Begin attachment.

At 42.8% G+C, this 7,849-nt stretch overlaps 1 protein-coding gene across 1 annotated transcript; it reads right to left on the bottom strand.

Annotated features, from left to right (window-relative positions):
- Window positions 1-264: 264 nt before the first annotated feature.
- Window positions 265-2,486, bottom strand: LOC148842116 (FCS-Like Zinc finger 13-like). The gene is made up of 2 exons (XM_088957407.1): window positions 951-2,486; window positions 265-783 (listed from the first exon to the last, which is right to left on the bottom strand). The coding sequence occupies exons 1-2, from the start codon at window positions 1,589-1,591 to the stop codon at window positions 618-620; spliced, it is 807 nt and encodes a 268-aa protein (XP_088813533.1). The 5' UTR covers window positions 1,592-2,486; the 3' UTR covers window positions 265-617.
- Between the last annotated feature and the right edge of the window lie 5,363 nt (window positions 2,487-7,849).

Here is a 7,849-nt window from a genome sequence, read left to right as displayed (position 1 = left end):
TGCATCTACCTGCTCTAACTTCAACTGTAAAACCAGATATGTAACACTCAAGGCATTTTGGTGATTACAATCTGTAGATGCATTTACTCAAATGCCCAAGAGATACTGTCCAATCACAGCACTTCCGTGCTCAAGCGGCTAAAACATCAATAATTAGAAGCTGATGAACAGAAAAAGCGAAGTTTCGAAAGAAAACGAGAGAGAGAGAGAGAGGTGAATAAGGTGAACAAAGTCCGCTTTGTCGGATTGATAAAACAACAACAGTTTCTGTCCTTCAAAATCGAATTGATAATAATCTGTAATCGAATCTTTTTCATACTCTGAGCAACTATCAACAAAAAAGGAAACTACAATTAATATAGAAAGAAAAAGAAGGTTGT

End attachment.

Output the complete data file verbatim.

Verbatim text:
At 42.8% G+C, this 7,849-nt stretch overlaps 1 protein-coding gene across 1 annotated transcript; it reads right to left on the bottom strand.

Annotated features, from left to right (window-relative positions):
- Window positions 1-264: 264 nt before the first annotated feature.
- Window positions 265-2,486, bottom strand: LOC148842116 (FCS-Like Zinc finger 13-like). The gene is made up of 2 exons (XM_088957407.1): window positions 951-2,486; window positions 265-783 (listed from the first exon to the last, which is right to left on the bottom strand). The coding sequence occupies exons 1-2, from the start codon at window positions 1,589-1,591 to the stop codon at window positions 618-620; spliced, it is 807 nt and encodes a 268-aa protein (XP_088813533.1). The 5' UTR covers window positions 1,592-2,486; the 3' UTR covers window positions 265-617.
- Between the last annotated feature and the right edge of the window lie 5,363 nt (window positions 2,487-7,849).

Here is a 7,849-nt window from a genome sequence, read left to right as displayed (position 1 = left end):
TGCATCTACCTGCTCTAACTTCAACTGTAAAACCAGATATGTAACACTCAAGGCATTTTGGTGATTACAATCTGTAGATGCATTTACTCAAATGCCCAAGAGATACTGTCCAATCACAGCACTTCCGTGCTCAAGCGGCTAAAACATCAATAATTAGAAGCTGATGAACAGAAAAAGCGAAGTTTCGAAAGAAAACGAGAGAGAGAGAGAGAGGTGAATAAGGTGAACAAAGTCCGCTTTGTCGGATTGATAAAACAACAACAGTTTCTGTCCTTCAAAATCGAATTGATAATAATCTGTAATCGAATCTTTTTCATACTCTGAGCAACTATCAACAAAAAAGGAAACTACAATTAATATAGAAAGAAAAAGAAGGTTGT